Women who have several children age more slowly according to Canadian researchers.
After extensive DNA testing, academics from Simon Fraser University (SFU) in British Columbia found that women with more than one child had longer ‘telomeres’. These are protective tips found at the end of a DNA strand. Longer telomeres are a sign of less ageing at the cellular level.
The long-term study analysed data collected from women in two rural communities in the Central American nation Guatemala. Each woman provided DNA samples which allowed the researchers to measure their telomeres. They were each tested again 13 years later.
In the second round of testing, the telomeres of women who had had several children since the first test had not shortened as much as they had for women with one or no children. The results appear to contradict the previously held notion among scientists that having children causes women to age faster.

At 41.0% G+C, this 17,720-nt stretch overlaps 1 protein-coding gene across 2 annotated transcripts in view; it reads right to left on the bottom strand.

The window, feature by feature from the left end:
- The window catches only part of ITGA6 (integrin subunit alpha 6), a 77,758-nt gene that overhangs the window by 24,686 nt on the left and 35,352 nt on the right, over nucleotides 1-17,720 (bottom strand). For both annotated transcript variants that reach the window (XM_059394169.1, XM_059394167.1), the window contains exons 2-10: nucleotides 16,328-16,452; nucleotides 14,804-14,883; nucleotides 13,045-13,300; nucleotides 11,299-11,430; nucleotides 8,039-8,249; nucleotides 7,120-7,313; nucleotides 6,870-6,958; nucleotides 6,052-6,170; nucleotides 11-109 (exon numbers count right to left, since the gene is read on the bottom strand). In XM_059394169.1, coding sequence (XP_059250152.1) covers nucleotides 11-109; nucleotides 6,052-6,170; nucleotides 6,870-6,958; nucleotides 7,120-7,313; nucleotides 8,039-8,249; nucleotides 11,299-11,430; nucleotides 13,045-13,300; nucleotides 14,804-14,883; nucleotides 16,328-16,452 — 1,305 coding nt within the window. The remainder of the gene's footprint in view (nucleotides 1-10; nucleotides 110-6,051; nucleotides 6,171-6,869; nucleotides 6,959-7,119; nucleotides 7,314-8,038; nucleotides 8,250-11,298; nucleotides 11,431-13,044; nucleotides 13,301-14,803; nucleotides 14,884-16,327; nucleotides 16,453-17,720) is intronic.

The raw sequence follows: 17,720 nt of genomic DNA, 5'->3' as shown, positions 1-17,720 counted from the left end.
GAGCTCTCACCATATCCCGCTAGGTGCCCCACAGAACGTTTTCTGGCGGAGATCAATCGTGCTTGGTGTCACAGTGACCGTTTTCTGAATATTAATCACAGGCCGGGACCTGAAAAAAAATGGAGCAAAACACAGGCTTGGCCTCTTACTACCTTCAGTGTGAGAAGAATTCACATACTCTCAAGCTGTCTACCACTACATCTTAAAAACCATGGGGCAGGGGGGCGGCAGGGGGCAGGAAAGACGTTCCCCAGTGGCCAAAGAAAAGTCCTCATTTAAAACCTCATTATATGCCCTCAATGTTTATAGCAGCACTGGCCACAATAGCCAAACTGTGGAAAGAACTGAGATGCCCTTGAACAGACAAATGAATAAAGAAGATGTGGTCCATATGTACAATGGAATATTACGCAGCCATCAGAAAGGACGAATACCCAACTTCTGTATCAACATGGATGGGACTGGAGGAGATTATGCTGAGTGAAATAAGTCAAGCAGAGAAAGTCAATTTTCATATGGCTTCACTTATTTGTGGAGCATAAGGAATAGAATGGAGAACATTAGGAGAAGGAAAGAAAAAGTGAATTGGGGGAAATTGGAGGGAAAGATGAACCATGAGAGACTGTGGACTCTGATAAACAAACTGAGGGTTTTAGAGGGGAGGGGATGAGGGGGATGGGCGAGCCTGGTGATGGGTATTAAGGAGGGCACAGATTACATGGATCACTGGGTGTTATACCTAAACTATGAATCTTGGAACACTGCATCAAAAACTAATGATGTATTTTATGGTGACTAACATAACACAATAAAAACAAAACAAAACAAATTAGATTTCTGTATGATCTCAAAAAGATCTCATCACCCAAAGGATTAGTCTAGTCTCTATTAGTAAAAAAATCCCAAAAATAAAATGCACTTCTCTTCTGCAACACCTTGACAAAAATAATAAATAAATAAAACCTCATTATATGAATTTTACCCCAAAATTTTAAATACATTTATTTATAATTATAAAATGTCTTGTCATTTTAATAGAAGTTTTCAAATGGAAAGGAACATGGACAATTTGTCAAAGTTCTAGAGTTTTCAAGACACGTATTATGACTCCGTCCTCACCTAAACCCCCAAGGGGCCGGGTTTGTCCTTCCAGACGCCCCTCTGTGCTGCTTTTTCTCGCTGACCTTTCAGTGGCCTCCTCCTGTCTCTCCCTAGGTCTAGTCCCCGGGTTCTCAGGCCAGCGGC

SFU health sciences professor Pablo Nepomnaschy was the lead author of the study. He suggested that this trend could be explained by a “dramatic increase in [oestrogen], a hormone produced during pregnancy”, between the first and second tests. Oestrogen is “a potent antioxidant that protects cells against telomere shortening,” he explained.
However, a woman’s social surroundings could also be a factor. The samples they took came from a culture where women who have numerous children “receive more social support from their relatives and friends”, Nepomnaschy said. Ample support can lead to “an increase in the amount of metabolic energy that can be allocated to tissue maintenance”. This could “[slow] down the process of aging”, he suggested.
The full results of the SFU study can be found here.